For example, entities P53, TP53 and TRP53 relate to the same gene or when our imaginary curator comes across the word “Parkinson” and has to make a choice and decide whether it is referring to James Parkinson, who was first to study Parkinson’s disease, or the disease itself.In order to address these problems, a new committee was created.The HUGO Gene Nomenclature Committee (HGNC) targets on appointing a unique name and symbol for all known genes and until now HGNC has done a great job assigning names and symbols in over 35.000 entities. This number is big however there are more entities out there still unassigned. Others memorable mentions are BioCreative and NLPBA.
There are three main methods used for NER (Hybrid methods can also be used):
- Machine learning
They use simple text-matching algorithms with a preset dictionary. We search text and then we match our findings with the entities of our dictionary. Dictionary-based techniques are extremely dependent on preset dictionaries and the matching algorithms used and that is why they develop a large number of ambiguous results.
These kind of methods focus on recognizing entities based on symbols, numbers, and suffixes/affixes. For example, many biological entities end with specific suffixes such as -in, for instance Keratin (a fibrous structural family) or Myosin (motor proteins known for taking part in muscle contraction). Thus, these methods create rules that help categorize words with specific orthographic features as teams. Ruled-based methods are considered very accurate as with a simple rule they can classify a big number of entities. On the other hand, due to the variant grammatical and syntactical rules of our language, they are not so agile.
Machine learning methods are considered to produce the best results for NER. They use large amounts of annotated data sets in order to identify and classify entities of text. We have two major machine learning techniques: Classification and Sequence labeling. Today, these methods are being used increasingly, compared to ruled-based and dictionary-based methods. Term normalization After having found and flagged our results by using NER methods, we must link them with the appropriate entries in our databases.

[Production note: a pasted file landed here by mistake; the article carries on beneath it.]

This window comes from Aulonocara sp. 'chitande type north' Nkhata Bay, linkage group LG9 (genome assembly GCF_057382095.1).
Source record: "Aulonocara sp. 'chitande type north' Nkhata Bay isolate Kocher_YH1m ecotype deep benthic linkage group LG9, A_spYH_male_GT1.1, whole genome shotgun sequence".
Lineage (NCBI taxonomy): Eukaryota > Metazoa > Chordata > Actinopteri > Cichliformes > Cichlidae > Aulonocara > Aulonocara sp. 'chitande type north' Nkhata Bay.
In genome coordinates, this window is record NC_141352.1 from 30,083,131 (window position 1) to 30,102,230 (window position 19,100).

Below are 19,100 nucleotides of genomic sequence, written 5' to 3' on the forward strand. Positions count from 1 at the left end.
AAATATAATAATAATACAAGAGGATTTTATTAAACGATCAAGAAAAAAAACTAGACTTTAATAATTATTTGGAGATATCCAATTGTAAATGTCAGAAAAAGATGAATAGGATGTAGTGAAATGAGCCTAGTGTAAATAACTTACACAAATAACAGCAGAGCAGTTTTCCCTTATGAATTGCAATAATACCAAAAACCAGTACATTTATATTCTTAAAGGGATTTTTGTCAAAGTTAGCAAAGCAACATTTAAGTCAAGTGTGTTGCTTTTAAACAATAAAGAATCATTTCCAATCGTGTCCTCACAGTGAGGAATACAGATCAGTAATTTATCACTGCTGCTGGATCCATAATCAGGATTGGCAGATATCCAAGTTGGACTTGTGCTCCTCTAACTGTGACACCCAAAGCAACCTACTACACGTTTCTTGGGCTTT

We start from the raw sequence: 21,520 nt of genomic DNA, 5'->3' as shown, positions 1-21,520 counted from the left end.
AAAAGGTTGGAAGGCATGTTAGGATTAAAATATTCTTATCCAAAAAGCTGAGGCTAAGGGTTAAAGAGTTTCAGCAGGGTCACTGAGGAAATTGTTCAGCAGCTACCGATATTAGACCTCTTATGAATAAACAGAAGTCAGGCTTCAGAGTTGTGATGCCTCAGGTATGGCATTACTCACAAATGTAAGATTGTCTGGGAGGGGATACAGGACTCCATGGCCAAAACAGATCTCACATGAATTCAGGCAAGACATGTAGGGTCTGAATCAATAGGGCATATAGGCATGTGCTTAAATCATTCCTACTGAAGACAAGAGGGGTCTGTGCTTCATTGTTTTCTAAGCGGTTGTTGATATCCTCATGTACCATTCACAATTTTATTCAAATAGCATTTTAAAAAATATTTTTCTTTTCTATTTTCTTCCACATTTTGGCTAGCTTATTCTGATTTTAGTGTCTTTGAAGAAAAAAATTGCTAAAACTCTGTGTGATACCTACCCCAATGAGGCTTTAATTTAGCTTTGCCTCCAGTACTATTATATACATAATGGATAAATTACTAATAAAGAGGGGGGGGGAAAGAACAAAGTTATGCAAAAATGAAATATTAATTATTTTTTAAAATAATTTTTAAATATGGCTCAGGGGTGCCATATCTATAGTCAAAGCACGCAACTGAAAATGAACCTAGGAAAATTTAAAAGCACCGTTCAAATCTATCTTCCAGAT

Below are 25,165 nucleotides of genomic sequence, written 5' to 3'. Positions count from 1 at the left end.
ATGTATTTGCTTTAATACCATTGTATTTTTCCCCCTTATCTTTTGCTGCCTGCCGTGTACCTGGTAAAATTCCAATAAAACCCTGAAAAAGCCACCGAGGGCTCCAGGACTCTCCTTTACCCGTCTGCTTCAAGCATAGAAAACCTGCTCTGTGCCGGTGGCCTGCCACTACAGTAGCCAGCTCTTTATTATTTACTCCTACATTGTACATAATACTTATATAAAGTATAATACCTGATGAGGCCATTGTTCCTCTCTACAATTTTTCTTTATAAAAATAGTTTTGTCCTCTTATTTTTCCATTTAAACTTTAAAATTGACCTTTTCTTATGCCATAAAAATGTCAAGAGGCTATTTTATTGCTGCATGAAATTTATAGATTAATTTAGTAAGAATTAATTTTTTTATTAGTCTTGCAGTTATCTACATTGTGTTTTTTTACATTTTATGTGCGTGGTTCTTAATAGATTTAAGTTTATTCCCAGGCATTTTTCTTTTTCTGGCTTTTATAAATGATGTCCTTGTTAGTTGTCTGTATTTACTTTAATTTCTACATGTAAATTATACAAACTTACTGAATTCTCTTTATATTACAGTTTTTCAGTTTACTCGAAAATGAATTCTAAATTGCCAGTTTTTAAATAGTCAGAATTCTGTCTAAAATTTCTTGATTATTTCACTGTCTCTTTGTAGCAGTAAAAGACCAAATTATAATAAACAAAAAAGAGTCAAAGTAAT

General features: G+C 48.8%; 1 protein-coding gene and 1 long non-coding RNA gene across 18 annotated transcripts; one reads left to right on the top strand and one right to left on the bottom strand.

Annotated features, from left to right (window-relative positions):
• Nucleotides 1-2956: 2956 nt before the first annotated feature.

Term normalization compares entities and assigns the matching identifier. Here we have to mention again the difficulty in associating and matching entities based on the biological literature. The genomic nomeclature is rich and at the same time ambiguous (genes/proteins can result to more than one identifiers). Today, one of the most used knowledge database is the Gene Ontology (GO) which aims in the development of a computational model describing the properties and functions of genes.
Up until this point we should be able to find and flag our entities. The following would be to extract them along with their relations with other significant terms in our text. The best way of doing so would be by looking the repentance of entities of a given text. This task could be very challenging due to various ways that a relationship can be described in the text. For example, “..GIPC1 binds ITGA5..” or “..binding of GIPC1 and ITGA5..”. Additionally, a relation between two entities can be analyzed and described over many given sentences, or a scientist can speculate about a relation between two entities.
There are several approaches to face these problems. We use Machine learning or ruled-based methods along with the help of linguistics.Especially ruled-based methods use a set of rules that describe the interactions of the entities. One of the most used ruled-based methods is called RLIMS-P, which uses sets of rules and patterns in order to extract information about protein phosphorylation sites.Hypothesis GenerationLast but not least, we have the hypothesis generation. Studies and researches introduce new information to the world and by studying this knowledge we can end up with new hypothesis.
A great example of hypothesis generation was made by Swanson in 1986. Swanson discovered the connection between Raynaud’s disease and fish oil (fish oil can be used as a treatment for Raynaud’s disease), which was clinically proved after two years.. Automated hypothesis generation is not an easy task and can be very challenging. Using computers in order to extract knowledge out of published papers and logically connecting them in order to reach to a conclusion is probably the most intriguing about Text Mining.
Text mining has many steps to cover in order to make biological knowledge accessible. The adoption and the enhance of the TM methodologies is a challenge for both bioinformaticians and text-miners experts.Bioinformatics is forced to use automated techniques in order to extract data as long as biologists write texts. TM although new and challenging, is a growing field of study. Creating tools for knowledge extraction, identification of relations and hypothesis generation is crucial for better understanding the mysteries of genomics and biology in general. There is still a big amount of knowledge undiscovered and TM along with machine learning could be a great tool for biologists.